It all starts with the seed, and Rebecca Catlett, produce chain manager for the Americas for Nunhems USA, Parma, Idaho, wants people to know that.

The conversation among channels in the fresh produce industry drives the development of new seed varieties because it lets researchers know what areas require focus.

“We try to get the word out that the seed is where it all starts,” Catlett said.

She said the challenge of opening communication lines between growers, retailers and the foodservice industry will help seed companies create better products because they’ll have a better idea of consumer and grower needs.

“One thing that’s important for the seed industry as a whole is the conversation. We need them to tell us their needs so we can learn what we need to be looking at,” she said.

Catlett’s staff attends produce events and works with growers to build contacts. They want to change the notion that food begins at the farm.

“Even though more companies are learning about this, you hardly ever hear about anything before the farm gate, so that’s something to focus on,” she said.

The effort to increase communication is reflected by the desire of seed companies to work with growers and consumers.

“While there is more focus on taste and appearance, seed breeders must still satisfy the grower’s need for yield and consistency,” Art Abbott, president and chief executive officer of Abbott & Cobb Inc., Feasterville, Pa., said.

“The vegetable market is driven by an increasingly consolidated, integrated and international value chain striving to fulfill the needs of consumers and retail in terms of quality, affordability and sustainability of produce,” Scott Langkamp, head of vegetables in North America for Syngenta, Boise, Idaho, said.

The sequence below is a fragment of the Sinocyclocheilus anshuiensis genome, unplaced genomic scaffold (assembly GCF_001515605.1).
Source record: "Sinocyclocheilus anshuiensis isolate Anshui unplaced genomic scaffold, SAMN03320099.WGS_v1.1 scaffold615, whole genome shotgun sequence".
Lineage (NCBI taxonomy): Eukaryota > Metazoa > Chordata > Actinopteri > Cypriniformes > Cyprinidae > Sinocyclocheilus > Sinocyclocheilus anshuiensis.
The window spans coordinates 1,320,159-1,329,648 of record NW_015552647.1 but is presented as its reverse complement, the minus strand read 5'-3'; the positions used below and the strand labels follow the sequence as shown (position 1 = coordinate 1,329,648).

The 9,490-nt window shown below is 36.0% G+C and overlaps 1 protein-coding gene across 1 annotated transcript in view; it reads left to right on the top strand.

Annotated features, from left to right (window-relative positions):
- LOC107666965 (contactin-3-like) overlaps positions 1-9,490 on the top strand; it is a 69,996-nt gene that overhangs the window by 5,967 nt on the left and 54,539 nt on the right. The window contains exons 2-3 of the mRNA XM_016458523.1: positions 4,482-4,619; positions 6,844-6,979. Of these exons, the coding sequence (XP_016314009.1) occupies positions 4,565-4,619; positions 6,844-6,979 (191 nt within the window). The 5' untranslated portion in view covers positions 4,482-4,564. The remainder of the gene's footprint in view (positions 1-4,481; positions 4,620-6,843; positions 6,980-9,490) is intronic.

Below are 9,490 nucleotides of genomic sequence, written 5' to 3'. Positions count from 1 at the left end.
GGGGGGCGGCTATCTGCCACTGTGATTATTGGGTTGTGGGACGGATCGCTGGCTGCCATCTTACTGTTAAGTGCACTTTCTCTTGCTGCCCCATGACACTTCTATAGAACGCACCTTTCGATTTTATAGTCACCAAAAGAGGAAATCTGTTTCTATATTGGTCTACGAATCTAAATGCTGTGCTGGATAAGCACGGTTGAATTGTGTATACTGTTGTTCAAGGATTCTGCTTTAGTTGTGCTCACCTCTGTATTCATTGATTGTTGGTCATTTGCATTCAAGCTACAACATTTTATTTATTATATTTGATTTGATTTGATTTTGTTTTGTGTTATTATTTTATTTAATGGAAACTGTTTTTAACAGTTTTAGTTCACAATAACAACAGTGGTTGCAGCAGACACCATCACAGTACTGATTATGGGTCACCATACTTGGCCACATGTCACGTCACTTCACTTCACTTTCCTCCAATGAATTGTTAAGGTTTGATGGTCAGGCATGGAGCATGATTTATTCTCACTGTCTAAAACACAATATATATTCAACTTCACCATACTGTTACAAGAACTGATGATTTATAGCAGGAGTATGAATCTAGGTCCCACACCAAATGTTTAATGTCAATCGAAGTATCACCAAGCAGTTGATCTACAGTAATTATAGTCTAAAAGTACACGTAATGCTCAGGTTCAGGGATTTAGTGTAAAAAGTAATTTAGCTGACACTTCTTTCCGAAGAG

It’s a challenge to meet the agronomic needs of growers, the postharvest needs of retailers and the needs of consumers, he said. However, Syngenta invests heavily in research and development to seek solutions, Langkamp said. The company seeks to increase productivity by providing high yields for growers and premium products for the entire supply chain, he said.

Other seed companies agree.

“We’re looking for a high-quality end product for consumers with an adequate disease pack for growers,” John Nance, product development manager at Hazera Seeds Inc., Coral Springs, Fla., said.

“Most of the grower needs are addressed with regards to yield and disease resistance,” Lisa Zaglin, marketing manager for Abbott & Cobb, said. “The consumer-driven factors — demand for more consistent quality, improved food safety, better appearance and taste — are making the food chain connection much tighter.”

Increased communication helps seed companies balance the needs of its customers, both from the grower and retailer perspective.

“With the consumer demand for quality produce on a 12-month cycle, seed companies need to provide varieties that can be grown under diverse growing conditions in different regions, all delivering high yields of quality vegetables,” Zaglin said.

When the system works correctly, both growers and consumers have their needs met with successful new produce options.

However, grower needs often come first during the seed development process.

“If the grower can’t grow it, there won’t be any product for the end market,” Nance said. “But there’s always an eye on the end result of having a tastier product with a longer shelf life.”

“Our breeders first focus on meeting the agronomic needs of growers. We want to make sure our customers can produce the produce in an efficient manner,” Catlett said.

Once they’ve done that, they turn their attention to how to provide better output traits for consumers.

The two needs often coincide, though, because better grower input traits result in better output traits.

“If we introduce a new variety to growers that has benefits for them, we help them position that product to their customers so they can see the consumer benefits as well,” Catlett said.